How to take Instagram-worthy travel photos



TOsa travel journalist, I take hundreds of pictures per day. The most striking ones aren’t simply of beautiful people in beautiful places. They’re the ones that capture travelers reveling in their journeys, that reveal how a destination’s people live, and that convey the soul of a place. My goal is to document my floating experiences in a way that brings them to life for those who aren’t with me. And, yes, I admit it, I don’t mind getting a bunch of likes on Instagram, too.

• Sometimes you’ll get lucky and take a great shot without much thought or preparation. However, most five-star pics require a basic understanding of the fundamentals of photography and a little work. You don’t need to buy any fancy equipment; the camera on your phone will do the trick, though a DSLR or mirrorless camera will give you more flexibility and options. If you follow these tips, you’ll come home with pictures that will wow, whether you’re putting them up on the fridge or posting them online.

• Let your phone help you look like a pro. Become familiar with your phone’s self-timer function, so you won’t need assistance to take a picture of yourself. A next-level option is the Apple Watch’s Camera Remote app, which pairs with your iPhone so you can see through your camera’s viewfinder on your watch’s screen and set a timer there. Turn on your phone’s camera grid, which divides your screen into nine equal parts using two equally spaced vertical lines and two equally spaced horizontal lines. This serves as a visual reminder of the rule of thirds, where key compositional elements are placed along the lines or at their intersections to create visually pleasing photos.

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• Check your gear. Before you head out, make sure your battery is fully charged. If you have a camera, bring an extra battery; if you’re using your phone, consider investing in a portable charger. If your camera has an interchangeable lens, bring several lenses of varying focal lengths: macro, wide angle and telephoto. Always pack a microfibre cloth to clean your lenses.

• Work with the light. Ideally, you want the sun at your back or just off to your side when you take a picture, so it illuminates your subject. Don’t shoot your subject in front of the sun or other bright light source; this will cause backlighting, which will create a dark mess of shadows.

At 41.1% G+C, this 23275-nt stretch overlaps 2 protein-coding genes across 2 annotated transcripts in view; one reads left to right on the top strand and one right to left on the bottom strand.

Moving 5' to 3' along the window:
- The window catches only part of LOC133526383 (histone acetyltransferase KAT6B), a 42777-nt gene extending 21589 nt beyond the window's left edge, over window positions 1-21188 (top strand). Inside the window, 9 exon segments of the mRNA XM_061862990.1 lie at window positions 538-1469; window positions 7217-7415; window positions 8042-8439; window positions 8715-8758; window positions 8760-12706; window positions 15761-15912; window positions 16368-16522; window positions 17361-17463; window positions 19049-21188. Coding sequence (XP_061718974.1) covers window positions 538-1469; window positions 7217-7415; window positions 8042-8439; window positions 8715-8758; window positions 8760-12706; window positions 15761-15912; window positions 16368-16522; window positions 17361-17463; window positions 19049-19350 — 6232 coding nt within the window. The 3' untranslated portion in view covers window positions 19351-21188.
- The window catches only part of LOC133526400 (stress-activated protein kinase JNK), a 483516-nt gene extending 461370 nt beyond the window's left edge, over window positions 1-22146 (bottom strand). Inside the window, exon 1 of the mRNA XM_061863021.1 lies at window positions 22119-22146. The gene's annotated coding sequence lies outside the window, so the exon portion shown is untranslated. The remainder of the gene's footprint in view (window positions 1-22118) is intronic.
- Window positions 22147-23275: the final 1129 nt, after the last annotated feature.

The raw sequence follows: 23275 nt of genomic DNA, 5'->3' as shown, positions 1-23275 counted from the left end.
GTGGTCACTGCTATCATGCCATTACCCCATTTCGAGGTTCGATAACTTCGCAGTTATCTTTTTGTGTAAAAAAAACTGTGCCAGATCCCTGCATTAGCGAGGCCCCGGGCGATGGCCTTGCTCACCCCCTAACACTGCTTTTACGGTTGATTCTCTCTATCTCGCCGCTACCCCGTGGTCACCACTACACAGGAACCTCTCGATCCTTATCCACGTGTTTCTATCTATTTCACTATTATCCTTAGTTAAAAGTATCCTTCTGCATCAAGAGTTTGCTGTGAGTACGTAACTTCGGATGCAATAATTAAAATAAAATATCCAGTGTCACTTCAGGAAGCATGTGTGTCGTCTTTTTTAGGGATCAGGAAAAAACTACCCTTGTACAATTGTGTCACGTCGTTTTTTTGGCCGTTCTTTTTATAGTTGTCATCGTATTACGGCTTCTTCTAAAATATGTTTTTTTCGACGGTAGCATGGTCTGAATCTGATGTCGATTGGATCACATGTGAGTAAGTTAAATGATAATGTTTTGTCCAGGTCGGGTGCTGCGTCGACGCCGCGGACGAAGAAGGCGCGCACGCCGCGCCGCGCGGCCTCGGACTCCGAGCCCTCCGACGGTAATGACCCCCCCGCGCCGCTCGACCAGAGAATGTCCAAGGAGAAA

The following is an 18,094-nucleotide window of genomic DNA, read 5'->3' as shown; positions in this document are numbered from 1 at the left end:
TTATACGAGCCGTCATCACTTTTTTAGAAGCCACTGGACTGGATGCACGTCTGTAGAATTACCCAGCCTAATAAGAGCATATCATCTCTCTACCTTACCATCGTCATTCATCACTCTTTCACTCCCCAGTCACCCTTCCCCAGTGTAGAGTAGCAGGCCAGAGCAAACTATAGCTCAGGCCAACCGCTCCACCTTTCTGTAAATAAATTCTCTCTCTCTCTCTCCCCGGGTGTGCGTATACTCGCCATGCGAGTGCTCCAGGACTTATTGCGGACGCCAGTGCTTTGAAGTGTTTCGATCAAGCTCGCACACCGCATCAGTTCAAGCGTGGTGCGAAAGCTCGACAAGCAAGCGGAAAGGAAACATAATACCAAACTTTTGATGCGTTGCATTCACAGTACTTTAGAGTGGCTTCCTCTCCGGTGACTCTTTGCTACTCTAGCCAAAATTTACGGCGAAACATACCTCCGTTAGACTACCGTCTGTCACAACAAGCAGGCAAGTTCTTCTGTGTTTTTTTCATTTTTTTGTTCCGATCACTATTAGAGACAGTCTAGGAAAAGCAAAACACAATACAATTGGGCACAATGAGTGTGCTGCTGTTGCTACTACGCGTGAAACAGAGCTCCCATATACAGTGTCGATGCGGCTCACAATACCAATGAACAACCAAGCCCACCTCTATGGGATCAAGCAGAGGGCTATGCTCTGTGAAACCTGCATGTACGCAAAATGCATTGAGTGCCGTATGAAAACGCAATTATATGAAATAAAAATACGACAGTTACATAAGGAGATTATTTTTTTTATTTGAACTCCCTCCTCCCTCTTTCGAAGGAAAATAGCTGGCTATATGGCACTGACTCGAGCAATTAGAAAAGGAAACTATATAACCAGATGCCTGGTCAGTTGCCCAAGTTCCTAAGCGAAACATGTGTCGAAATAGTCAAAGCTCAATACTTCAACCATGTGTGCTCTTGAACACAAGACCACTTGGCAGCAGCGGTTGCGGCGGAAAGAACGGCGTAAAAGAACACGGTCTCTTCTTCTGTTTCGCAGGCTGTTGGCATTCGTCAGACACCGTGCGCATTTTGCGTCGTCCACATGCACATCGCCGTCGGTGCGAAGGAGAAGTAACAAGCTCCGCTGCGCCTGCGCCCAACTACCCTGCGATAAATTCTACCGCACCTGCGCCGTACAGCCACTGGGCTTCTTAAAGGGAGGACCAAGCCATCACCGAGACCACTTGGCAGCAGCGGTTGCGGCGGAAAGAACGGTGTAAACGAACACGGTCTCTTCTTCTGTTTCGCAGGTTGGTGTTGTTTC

The best light of the day is during its golden hours: roughly the hour following sunrise and the hour before sunset. This gentle, ample light will lend your pictures the richest, most vibrant colours. To harness its potential can mean getting up early or delaying your dinner plans, but your pictures will pop.



If there’s a great sunset, there still has to be something else to make it unique. And if there’s something with great colour, you still have to compose the image impeccably

Although the middle of the day might seem like a great time to shoot because there’s so much light, that’s not necessarily true. The light is harsh, which isn’t always flattering to subjects, and it creates strong shadows. That doesn’t mean you can’t get wonderful photos at midday. “When the sun casts shadows, it creates beautiful patterns on things that can be very striking,” says professional travel photographer Lola Akinmade Akerstrom. “It can also create a natural spotlight. Wait for someone to walk into that light, then you take your shot.”

• Remember the fundamentals. A photograph has the potential for great colour, light, composition and what photographers call a “decisive moment,” which takes the action from meh to meaningful. “You don’t have to have all four, but you must have at least two,” says Nevada Wier, a professional travel photographer. “So, if there’s a great sunset, there still has to be something else to make it unique. And if there’s something with great colour, you still have to compose the image impeccably.”

• Get out of the middle. “There is a near-universal tendency to center a subject in the middle of the frame,” says professional travel photographer and journalist Christopher Baker, who suggests thinking outside the middle of the box. “If you are going to photograph a group of people in front of a landmark, don’t put them in a straight line. Stagger them instead. Put a single subject to the left or right of your frame.”